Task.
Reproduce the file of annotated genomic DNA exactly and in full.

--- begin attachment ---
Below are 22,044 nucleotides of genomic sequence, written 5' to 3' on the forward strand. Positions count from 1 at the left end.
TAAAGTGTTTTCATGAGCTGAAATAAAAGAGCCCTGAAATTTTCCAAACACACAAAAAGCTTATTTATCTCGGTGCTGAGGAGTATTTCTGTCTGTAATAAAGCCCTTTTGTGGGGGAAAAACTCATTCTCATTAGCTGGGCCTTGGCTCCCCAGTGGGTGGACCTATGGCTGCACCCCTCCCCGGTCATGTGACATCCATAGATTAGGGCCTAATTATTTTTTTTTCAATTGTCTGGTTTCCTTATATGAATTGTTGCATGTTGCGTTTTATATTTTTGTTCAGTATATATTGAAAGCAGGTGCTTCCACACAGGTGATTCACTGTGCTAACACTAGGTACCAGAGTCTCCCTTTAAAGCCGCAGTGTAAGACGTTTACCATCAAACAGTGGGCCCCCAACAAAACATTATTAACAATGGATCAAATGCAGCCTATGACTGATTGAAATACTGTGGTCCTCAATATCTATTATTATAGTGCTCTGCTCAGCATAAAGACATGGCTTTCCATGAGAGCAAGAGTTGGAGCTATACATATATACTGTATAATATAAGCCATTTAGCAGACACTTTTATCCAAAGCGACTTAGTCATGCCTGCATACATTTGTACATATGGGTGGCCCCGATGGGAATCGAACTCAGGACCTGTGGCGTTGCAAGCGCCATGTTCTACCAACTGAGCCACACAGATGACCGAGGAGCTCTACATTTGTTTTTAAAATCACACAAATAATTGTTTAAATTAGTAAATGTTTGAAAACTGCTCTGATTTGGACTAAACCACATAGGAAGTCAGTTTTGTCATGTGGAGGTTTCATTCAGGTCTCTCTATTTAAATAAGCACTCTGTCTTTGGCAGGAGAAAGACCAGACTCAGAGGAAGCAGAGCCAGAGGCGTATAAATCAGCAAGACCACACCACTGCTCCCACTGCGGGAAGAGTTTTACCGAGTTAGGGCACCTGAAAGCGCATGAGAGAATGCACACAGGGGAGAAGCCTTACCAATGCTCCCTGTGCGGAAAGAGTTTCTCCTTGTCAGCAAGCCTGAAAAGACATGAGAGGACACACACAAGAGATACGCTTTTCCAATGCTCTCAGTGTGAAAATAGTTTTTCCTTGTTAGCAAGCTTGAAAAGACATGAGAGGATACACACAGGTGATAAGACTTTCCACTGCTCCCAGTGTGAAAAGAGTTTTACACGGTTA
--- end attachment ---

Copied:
Below are 22,044 nucleotides of genomic sequence, written 5' to 3' on the forward strand. Positions count from 1 at the left end.
TAAAGTGTTTTCATGAGCTGAAATAAAAGAGCCCTGAAATTTTCCAAACACACAAAAAGCTTATTTATCTCGGTGCTGAGGAGTATTTCTGTCTGTAATAAAGCCCTTTTGTGGGGGAAAAACTCATTCTCATTAGCTGGGCCTTGGCTCCCCAGTGGGTGGACCTATGGCTGCACCCCTCCCCGGTCATGTGACATCCATAGATTAGGGCCTAATTATTTTTTTTTCAATTGTCTGGTTTCCTTATATGAATTGTTGCATGTTGCGTTTTATATTTTTGTTCAGTATATATTGAAAGCAGGTGCTTCCACACAGGTGATTCACTGTGCTAACACTAGGTACCAGAGTCTCCCTTTAAAGCCGCAGTGTAAGACGTTTACCATCAAACAGTGGGCCCCCAACAAAACATTATTAACAATGGATCAAATGCAGCCTATGACTGATTGAAATACTGTGGTCCTCAATATCTATTATTATAGTGCTCTGCTCAGCATAAAGACATGGCTTTCCATGAGAGCAAGAGTTGGAGCTATACATATATACTGTATAATATAAGCCATTTAGCAGACACTTTTATCCAAAGCGACTTAGTCATGCCTGCATACATTTGTACATATGGGTGGCCCCGATGGGAATCGAACTCAGGACCTGTGGCGTTGCAAGCGCCATGTTCTACCAACTGAGCCACACAGATGACCGAGGAGCTCTACATTTGTTTTTAAAATCACACAAATAATTGTTTAAATTAGTAAATGTTTGAAAACTGCTCTGATTTGGACTAAACCACATAGGAAGTCAGTTTTGTCATGTGGAGGTTTCATTCAGGTCTCTCTATTTAAATAAGCACTCTGTCTTTGGCAGGAGAAAGACCAGACTCAGAGGAAGCAGAGCCAGAGGCGTATAAATCAGCAAGACCACACCACTGCTCCCACTGCGGGAAGAGTTTTACCGAGTTAGGGCACCTGAAAGCGCATGAGAGAATGCACACAGGGGAGAAGCCTTACCAATGCTCCCTGTGCGGAAAGAGTTTCTCCTTGTCAGCAAGCCTGAAAAGACATGAGAGGACACACACAAGAGATACGCTTTTCCAATGCTCTCAGTGTGAAAATAGTTTTTCCTTGTTAGCAAGCTTGAAAAGACATGAGAGGATACACACAGGTGATAAGACTTTCCACTGCTCCCAGTGTGAAAAGAGTTTTACACGGTTA